Can calves contract mycoplasma from mycoplasma-contaminated sand bedding?
Probably not, according to research from Utah State University and reported in the March issue of the Journal of Dairy Science.
In the study, six pre-weaned Holstein bull calves were either bedded with “clean” sand and six more were bedded with sand previously positive for Mycoplasma bovis at a dairy farm. Bedding sand was cultured weekly; calf nasal and ear swabs and sera were collected weekly, tracheal swabs were collected monthly.
At the end of the study, all 166 tracheal swabs, nasal and ear swabs, and postmortem tests from all calves were negative for mycoplasma. All 94 sera were negative for M. bovis-specific antibody. No pathology suggestive of mycoplasma disease was detected. The probability of mycoplasma detection, if an exposed calf had become infected four weeks after exposure, ranged between 97 and 99 percent, depending on time of exposure for individual calves.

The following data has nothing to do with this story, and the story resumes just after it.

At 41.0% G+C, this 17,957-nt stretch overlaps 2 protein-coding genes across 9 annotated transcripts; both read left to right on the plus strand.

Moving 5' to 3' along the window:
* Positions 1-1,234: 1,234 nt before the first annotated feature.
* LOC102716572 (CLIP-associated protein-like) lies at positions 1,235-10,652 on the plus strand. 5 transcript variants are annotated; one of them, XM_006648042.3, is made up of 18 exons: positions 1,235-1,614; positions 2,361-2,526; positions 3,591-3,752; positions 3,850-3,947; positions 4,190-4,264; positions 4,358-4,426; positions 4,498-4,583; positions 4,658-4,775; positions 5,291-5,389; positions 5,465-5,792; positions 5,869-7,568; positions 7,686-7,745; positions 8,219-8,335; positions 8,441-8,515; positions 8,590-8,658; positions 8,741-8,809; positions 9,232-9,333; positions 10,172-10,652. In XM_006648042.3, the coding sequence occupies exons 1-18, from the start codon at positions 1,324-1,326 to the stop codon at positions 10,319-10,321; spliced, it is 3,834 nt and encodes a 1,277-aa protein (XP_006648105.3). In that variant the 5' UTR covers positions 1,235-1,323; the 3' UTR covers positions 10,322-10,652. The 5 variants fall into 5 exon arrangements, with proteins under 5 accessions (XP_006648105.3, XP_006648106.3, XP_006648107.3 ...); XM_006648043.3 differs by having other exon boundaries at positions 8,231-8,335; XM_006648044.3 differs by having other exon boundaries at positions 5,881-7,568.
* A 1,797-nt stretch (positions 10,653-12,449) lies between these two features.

The researchers conclude that there was no evidence that sand bedding contaminated with M. bovis might serve as a source of transmission to young dairy calves. However, the possibility of infection through the teat ends of lactating cows, and perhaps pre-fresh heifers housed on sand, needs further investigation.